So last night I borrowed my father’s F-250 to plow my driveway. I’ve driven it plenty before, and in fact, he’s had it for close to 10 years. But I was just thinking, hey I should do an Oppo review.

Now, this is just a google image search result. But my father’s truck looks about like this. To be fair, every summer he paints over the rusty metal in some fashion or other, in a classic “10 foot paint job.” The truck seriously looks OK from 10 feet away, at least from the front or sides. Compared to our old Scout which had no tailgate, vacuum operated wipers, no heat, and no brakes at all, this thing is LUXURY - power windows, power locks, sometimes working brakes, and a radio! A working radio, man!

The tailgate, on the other hand... we’ll get to that. Let’s start with the experience of borrowing this truck from my father. Every single time, it’s “oh and by the way, it’s been making a new noise...” or this time it was “see, this is where the seat belt mount, if I don’t have this clamp right here, will just fall to the ground. And the heater fan was making a weird noise, too.” The heat worked fine for me, but I didn’t bother with the seat belt.

But this thing is powered by the venerable Ford 351. I mean, this engine is indestructible in my mind. I worked at a marina for a bunch of years, and the 351 (or Chevy 350 if you’re a Chevy guy) is the engine of choice for every inboard ski boat from like, the early 70's through, well, now. If they can survive running under heavy load at high RPM for their whole life in a boat, they can handle truck duty. So it always runs. More or less.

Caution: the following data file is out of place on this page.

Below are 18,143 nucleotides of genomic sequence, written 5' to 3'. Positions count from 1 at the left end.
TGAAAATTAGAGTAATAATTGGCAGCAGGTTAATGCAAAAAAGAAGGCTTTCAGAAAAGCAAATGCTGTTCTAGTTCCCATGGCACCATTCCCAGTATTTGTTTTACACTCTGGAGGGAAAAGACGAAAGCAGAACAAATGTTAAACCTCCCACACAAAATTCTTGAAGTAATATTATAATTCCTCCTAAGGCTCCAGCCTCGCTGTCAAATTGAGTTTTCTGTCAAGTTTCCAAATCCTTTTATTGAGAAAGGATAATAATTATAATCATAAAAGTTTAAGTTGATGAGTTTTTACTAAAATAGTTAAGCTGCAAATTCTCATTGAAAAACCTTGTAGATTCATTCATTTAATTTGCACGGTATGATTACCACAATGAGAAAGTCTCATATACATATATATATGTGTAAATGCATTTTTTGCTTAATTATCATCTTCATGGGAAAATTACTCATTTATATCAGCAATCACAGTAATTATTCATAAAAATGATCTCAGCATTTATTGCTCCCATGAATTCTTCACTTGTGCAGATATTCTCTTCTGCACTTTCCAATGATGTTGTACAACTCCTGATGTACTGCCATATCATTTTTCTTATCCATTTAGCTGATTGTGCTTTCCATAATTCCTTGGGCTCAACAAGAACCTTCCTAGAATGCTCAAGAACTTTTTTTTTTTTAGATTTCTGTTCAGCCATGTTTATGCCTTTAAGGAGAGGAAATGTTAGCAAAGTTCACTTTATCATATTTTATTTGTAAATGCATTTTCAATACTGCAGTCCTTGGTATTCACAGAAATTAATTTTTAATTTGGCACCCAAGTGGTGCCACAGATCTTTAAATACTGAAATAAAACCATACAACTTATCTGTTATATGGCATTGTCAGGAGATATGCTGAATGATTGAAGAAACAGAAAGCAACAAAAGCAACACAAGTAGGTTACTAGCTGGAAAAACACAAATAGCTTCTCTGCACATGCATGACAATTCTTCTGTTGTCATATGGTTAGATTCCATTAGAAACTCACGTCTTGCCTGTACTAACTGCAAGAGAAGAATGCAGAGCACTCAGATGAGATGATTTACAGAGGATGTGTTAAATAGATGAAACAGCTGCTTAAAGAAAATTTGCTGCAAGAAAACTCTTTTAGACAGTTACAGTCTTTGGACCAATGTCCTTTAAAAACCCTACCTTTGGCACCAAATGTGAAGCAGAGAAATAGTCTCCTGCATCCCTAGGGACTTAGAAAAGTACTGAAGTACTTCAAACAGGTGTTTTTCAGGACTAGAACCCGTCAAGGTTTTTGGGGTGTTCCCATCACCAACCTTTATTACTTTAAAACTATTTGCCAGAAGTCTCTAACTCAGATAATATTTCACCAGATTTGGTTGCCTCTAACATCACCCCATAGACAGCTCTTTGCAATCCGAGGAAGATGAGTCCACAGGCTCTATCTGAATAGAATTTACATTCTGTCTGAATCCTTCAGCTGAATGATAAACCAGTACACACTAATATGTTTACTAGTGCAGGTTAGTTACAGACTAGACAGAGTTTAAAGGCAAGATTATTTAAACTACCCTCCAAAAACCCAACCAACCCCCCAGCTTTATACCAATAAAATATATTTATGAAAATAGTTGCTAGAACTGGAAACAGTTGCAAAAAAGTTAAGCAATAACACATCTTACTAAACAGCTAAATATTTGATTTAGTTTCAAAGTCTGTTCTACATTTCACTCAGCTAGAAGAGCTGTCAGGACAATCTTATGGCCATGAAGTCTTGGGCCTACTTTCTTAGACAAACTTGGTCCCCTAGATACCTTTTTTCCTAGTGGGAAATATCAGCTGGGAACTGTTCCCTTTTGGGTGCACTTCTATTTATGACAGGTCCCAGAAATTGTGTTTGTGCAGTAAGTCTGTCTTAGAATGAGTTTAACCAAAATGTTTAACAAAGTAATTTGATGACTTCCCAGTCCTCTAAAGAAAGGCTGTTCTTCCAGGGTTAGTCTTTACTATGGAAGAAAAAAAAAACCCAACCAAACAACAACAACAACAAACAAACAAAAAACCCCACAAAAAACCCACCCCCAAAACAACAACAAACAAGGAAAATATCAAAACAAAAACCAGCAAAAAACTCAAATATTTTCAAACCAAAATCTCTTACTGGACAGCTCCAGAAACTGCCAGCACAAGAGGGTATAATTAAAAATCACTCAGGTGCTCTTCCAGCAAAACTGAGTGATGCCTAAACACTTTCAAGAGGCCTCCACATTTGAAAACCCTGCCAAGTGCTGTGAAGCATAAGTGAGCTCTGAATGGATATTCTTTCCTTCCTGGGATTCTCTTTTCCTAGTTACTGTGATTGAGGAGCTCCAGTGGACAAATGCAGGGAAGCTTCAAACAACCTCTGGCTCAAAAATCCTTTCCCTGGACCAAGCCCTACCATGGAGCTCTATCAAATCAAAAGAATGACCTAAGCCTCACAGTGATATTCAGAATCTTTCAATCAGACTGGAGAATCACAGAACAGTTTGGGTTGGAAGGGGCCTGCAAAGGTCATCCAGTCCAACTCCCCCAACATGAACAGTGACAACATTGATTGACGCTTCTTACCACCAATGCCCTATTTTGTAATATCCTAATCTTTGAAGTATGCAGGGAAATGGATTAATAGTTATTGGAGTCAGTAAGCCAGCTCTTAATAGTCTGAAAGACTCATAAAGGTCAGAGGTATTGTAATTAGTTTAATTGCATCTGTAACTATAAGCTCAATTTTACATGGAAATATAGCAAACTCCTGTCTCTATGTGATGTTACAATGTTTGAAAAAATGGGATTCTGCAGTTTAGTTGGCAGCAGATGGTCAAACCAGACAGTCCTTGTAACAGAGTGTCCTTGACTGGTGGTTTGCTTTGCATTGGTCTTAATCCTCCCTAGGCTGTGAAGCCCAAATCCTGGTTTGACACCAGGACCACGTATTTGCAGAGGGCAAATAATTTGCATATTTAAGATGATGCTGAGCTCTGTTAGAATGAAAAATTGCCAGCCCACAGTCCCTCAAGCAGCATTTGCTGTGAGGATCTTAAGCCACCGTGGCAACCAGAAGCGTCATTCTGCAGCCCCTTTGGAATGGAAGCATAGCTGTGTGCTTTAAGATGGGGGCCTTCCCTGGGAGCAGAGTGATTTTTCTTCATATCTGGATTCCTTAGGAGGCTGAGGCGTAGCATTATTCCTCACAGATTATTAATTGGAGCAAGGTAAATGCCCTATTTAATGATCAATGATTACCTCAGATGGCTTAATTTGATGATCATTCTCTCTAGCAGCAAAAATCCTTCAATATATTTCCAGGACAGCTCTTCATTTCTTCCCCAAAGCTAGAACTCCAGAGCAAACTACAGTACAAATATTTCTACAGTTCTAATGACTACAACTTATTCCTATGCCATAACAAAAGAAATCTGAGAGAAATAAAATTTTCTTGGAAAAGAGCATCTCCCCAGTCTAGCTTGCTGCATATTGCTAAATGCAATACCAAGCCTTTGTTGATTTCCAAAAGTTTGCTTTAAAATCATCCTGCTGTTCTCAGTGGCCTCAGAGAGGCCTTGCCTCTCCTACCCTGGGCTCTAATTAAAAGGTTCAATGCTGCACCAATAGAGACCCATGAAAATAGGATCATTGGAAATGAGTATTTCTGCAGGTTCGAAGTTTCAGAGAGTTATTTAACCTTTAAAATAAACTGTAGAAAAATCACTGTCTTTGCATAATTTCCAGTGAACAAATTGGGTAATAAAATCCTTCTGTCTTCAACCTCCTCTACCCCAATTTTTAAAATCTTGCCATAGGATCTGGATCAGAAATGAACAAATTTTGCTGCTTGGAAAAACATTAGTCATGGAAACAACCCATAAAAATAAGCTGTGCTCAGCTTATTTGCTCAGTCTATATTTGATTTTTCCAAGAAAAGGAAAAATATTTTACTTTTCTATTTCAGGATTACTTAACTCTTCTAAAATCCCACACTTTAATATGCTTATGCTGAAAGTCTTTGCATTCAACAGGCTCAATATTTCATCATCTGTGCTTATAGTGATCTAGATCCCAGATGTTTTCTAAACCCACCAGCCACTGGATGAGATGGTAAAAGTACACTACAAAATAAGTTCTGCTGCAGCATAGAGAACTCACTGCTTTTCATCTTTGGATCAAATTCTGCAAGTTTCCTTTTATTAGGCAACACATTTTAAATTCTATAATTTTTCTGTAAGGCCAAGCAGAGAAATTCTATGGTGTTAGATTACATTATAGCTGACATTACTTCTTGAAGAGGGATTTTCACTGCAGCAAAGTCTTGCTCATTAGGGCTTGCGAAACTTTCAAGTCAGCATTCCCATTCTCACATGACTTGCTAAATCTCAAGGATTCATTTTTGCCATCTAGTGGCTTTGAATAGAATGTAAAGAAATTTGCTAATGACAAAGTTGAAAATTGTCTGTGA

Come to think of it, this truck replaced a 1985 F-150 that deserves its own series on Netflix. I’ll have to write up an Oppo post on just that truck because it was so terrible by the time we got rid of it. It had an Offenhauser intake manifold on its 300-I6, which made a mean growl. And I plowed with it until it quite literally broke in half. Then I kept plowing with it some more. But that’s a story for another time.

So what’s it like to drive? Scary. Scary because you never know when it might just spontaneously... do something. Like a few years ago when I was driving it back to my father’s house in a big snowstorm, and I went over a bump on the narrow, winding dirt road between our houses and WHAM the plow dropped completely down and the lights shut off. If you’ve ever driven a plow truck, you know that 30mph is like, way too fast if there’s 10" of light fluffy snow because it all comes back in your face, over the cab, everywhere - you can’t see a damn thing. Add to that NO LIGHTS and wow, I was lucky to come to a stop in the road, not in a tree or a ditch. That’s a good example, I think. Or hey, last night when I flicked on the high beams and ALL THE LIGHTS TURNED OFF - but at least the plow stayed up.